NSF gives quite a wide range of potential areas for broader impacts. The 2013 changes only made this more vague, extending the listed examples and emphasizing that they were meant to be illustrative, not prescriptive. A particularly promising change comes in using the same criteria as the merit review; emphasizing that the effectiveness of the impact is assessed, and that the applicant is well-qualified for the task. Though I have volunteered much of my adult life with non-profit organizations working with under-served youth in my community, I did not think it appropriate to shoehorn those activities into my proposal. For these reasons I chose not to focus on broadening participation of under-represented groups in this proposal, and instead emphasize three of five (now eight) suggested areas that I felt I could effectively impact through my open lab notebook: education, dissemination, and infrastructure.

I think this was a bit of a gamble, focusing on something that was both more unique to me and that I could implement and assess well, rather than on something more traditionally recognized for broader impacts. It is difficult to know just what my panel thought of this idea – but my impressions is that “good enough” might be the general sentiment. Comments included:

The PI operates a blog (open notebook) that already receives attention and is an interesting way to promote engagement and learning across a broad community of scientific peers and perhaps the public.

the notebook/blog could be developed into an online asynchronous classroom to mentor others in applying the results.

The blog is a good idea for dissemination of results.

Whether or not this was a lukewarm endorsement of the open notebook, I’m excited that as part of my proposal the practice is officially part of my supported proposal and not merely a time-saving endeavor for myself. Though the more technical features seemed to be of little interest to my reviewers, I’ll nonetheless particularly interested in exploring the potential to better leverage such elements as semantic markup and hashes in the notebook as I move forward with my research.

Reflections on Data Management

The data management plan is supposed to be assessed under both ‘Intellectual Merit’ and ‘Broader Impact’ sections where applicable,

“The Data Management Plan will be reviewed as an integral part of the proposal, coming under Intellectual Merit or Broader Impacts or both, as appropriate for the scientific community of relevance.” NSF GPG

which may have the effect that it is assessed under neither, unless a reviewer particularly cares about this section. I saw no mention of it in my own reviews. I have posted a draft of my data management plan previously. Having recently become familiar with the Ecological Metadata Standard I will probably amend the plan to reflect this.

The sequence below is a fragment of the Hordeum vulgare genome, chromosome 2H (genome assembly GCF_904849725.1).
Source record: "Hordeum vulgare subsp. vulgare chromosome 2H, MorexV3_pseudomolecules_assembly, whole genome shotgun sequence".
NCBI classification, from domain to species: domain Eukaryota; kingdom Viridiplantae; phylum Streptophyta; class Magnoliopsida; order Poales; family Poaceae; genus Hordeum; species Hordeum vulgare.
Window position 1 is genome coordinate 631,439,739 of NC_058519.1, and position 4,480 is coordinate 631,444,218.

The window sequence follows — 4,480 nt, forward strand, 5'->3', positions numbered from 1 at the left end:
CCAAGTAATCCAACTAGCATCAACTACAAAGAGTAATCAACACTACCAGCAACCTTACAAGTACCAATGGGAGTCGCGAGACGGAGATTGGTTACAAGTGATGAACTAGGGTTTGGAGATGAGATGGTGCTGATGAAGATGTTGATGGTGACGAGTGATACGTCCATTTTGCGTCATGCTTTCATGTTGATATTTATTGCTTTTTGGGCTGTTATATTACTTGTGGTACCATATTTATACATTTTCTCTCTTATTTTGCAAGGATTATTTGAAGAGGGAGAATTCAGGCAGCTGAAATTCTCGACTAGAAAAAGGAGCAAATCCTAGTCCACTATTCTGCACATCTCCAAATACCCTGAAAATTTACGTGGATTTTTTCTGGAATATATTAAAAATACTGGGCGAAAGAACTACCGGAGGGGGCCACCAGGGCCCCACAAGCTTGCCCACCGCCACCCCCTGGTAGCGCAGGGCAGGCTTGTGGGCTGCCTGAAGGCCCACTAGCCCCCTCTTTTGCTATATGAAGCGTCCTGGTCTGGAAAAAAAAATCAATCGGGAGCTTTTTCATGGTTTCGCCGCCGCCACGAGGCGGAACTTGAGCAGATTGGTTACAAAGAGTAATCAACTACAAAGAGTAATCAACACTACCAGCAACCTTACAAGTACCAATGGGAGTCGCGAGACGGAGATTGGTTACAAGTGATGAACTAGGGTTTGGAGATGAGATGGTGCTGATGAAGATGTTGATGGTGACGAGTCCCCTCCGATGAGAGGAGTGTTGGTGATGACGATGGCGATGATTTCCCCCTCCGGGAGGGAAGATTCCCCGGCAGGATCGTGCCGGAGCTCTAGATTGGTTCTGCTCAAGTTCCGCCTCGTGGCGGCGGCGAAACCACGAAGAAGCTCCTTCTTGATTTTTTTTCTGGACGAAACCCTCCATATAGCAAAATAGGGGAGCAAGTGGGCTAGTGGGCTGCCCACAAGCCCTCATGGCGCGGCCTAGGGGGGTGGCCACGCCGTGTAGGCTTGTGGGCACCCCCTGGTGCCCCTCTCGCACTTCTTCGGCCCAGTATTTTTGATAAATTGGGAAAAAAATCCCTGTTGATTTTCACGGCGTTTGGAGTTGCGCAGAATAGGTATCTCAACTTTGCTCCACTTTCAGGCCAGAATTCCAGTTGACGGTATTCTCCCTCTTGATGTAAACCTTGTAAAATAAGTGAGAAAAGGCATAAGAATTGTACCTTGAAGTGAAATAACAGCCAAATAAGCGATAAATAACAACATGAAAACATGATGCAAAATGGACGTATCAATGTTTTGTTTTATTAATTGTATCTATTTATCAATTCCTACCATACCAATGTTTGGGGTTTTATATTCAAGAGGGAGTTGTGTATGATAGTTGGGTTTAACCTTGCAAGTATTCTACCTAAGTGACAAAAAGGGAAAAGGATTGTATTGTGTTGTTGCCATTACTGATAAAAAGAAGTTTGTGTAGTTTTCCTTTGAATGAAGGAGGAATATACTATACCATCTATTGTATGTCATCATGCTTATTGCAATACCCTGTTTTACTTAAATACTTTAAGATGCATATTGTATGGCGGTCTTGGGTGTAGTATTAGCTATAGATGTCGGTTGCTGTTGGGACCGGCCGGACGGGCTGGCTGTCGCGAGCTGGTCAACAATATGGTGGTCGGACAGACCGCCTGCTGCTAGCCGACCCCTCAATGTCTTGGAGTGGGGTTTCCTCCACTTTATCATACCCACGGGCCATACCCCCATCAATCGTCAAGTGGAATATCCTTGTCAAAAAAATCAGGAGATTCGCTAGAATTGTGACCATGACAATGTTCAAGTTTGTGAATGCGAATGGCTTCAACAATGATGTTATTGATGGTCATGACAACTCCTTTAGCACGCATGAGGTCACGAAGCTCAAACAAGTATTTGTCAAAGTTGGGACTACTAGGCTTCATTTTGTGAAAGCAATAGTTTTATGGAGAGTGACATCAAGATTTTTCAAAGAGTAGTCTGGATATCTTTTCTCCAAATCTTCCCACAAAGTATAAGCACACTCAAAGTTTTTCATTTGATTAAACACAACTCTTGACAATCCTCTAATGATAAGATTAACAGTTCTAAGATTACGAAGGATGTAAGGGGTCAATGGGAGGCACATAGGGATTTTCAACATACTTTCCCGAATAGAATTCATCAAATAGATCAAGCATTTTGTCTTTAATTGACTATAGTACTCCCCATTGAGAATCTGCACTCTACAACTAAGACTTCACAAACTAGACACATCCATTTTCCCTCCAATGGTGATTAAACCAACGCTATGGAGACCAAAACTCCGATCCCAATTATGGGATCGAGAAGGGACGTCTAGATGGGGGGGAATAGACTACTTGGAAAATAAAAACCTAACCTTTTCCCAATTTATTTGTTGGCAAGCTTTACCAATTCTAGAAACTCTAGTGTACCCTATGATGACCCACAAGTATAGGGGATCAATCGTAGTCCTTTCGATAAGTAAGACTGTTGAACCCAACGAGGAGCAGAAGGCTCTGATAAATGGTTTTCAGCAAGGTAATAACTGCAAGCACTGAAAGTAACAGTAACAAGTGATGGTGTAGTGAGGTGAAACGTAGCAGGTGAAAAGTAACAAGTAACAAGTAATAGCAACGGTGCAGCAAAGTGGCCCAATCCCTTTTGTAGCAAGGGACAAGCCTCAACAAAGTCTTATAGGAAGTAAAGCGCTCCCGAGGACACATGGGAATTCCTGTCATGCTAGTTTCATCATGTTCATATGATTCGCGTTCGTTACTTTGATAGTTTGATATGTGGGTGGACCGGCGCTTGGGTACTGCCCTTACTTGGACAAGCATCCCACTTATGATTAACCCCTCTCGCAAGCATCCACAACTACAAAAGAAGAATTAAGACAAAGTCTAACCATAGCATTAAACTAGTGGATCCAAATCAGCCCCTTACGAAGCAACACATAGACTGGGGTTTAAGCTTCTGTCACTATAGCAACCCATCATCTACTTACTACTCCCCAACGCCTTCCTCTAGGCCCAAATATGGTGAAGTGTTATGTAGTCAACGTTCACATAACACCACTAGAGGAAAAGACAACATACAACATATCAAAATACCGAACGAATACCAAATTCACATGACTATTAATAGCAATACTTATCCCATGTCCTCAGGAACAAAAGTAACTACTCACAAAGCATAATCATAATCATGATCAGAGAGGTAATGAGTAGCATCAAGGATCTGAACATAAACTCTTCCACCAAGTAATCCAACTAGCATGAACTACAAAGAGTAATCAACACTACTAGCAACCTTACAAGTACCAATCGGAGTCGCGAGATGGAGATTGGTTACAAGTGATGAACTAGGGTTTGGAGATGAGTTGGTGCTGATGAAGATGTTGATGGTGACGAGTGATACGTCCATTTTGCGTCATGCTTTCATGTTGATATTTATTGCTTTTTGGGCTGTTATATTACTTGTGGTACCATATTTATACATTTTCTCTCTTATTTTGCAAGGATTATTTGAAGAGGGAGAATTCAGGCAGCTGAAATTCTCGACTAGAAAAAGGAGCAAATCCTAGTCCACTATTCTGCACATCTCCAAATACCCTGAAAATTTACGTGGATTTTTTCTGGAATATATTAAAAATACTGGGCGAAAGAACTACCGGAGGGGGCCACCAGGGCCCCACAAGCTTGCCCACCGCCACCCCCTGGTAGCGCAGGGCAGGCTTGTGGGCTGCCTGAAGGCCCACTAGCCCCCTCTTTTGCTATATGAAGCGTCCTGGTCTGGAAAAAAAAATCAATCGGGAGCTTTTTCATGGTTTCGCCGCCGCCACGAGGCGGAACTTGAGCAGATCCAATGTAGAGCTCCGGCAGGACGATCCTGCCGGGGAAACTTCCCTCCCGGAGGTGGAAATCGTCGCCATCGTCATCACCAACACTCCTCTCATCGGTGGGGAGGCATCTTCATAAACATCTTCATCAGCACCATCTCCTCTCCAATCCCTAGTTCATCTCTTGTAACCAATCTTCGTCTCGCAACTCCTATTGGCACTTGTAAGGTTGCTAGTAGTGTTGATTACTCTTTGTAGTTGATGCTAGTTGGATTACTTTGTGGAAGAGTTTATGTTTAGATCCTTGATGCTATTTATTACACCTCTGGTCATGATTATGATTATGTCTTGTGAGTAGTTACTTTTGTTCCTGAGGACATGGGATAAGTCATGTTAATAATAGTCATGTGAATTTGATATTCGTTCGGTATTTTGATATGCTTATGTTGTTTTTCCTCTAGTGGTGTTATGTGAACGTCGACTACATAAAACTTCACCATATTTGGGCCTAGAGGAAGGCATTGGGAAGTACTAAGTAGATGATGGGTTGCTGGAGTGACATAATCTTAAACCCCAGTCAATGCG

1. One reviewer expresses a desire for a case-study application
  2. One suggests more on broader public and under-served groups
  3. One feels the proposal has “some similarities to the dissertation”

  1. After moving from an undergraduate in physics, I did my best to stitch my graduate work for an evolution and ecology PhD under a unifying theme in my dissertation, but it could hardly have been more across the map. My dissertation had three papers: one in Adaptive Dynamics, one in Comparative Phylogenetics, and one in warning signals of ecological shifts – there was no overlap in authors and essentially no overlap in the topic or reference lists (Okay, Cox 1968, in the latter two). I didn’t even attempt to weave in my two ecoinformatics papers. My undergraduate was similarly varied. I spent summer 2004 in an astrophysics lab (lambda CDM models with Neta Bahcall), 2005 sequencing extremeophilic microbes in a geomicrobiology lab (with TC Onstott), 2006 doing computational methods for boundary value problems during a plasma physics fellowship (with Hersh Rabitz). Though a physics major I wrote my first JP on population dynamics under clonal interference (David Huse), my second on adaptive dynamics (with Joshua Weitz), and my thesis on forest canopy models (with Stephen Pacala). It’s all a logical path of closely connected ideas in my mind of course ;-)